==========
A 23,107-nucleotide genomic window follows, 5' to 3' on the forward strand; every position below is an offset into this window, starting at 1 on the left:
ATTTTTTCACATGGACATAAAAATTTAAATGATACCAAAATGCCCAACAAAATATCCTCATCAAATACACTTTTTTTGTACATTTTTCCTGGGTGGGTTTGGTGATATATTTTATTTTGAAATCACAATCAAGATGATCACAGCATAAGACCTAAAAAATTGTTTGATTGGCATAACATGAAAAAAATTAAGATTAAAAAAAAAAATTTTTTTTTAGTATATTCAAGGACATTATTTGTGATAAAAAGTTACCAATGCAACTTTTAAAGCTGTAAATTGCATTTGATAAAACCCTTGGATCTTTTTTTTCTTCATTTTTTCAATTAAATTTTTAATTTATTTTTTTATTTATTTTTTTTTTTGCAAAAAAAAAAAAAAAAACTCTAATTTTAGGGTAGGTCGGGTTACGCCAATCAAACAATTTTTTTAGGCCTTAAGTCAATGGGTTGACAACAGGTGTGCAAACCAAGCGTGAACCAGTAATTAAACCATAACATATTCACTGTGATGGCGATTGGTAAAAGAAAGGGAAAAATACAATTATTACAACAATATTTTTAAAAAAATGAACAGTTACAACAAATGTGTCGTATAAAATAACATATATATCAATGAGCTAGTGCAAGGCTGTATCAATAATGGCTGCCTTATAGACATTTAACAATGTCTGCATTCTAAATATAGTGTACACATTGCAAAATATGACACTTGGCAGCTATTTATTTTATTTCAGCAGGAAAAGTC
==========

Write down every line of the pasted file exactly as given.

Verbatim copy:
A 23,107-nucleotide genomic window follows, 5' to 3' on the forward strand; every position below is an offset into this window, starting at 1 on the left:
ATTTTTTCACATGGACATAAAAATTTAAATGATACCAAAATGCCCAACAAAATATCCTCATCAAATACACTTTTTTTGTACATTTTTCCTGGGTGGGTTTGGTGATATATTTTATTTTGAAATCACAATCAAGATGATCACAGCATAAGACCTAAAAAATTGTTTGATTGGCATAACATGAAAAAAATTAAGATTAAAAAAAAAAATTTTTTTTTAGTATATTCAAGGACATTATTTGTGATAAAAAGTTACCAATGCAACTTTTAAAGCTGTAAATTGCATTTGATAAAACCCTTGGATCTTTTTTTTCTTCATTTTTTCAATTAAATTTTTAATTTATTTTTTTATTTATTTTTTTTTTTGCAAAAAAAAAAAAAAAAACTCTAATTTTAGGGTAGGTCGGGTTACGCCAATCAAACAATTTTTTTAGGCCTTAAGTCAATGGGTTGACAACAGGTGTGCAAACCAAGCGTGAACCAGTAATTAAACCATAACATATTCACTGTGATGGCGATTGGTAAAAGAAAGGGAAAAATACAATTATTACAACAATATTTTTAAAAAAATGAACAGTTACAACAAATGTGTCGTATAAAATAACATATATATCAATGAGCTAGTGCAAGGCTGTATCAATAATGGCTGCCTTATAGACATTTAACAATGTCTGCATTCTAAATATAGTGTACACATTGCAAAATATGACACTTGGCAGCTATTTATTTTATTTCAGCAGGAAAAGTC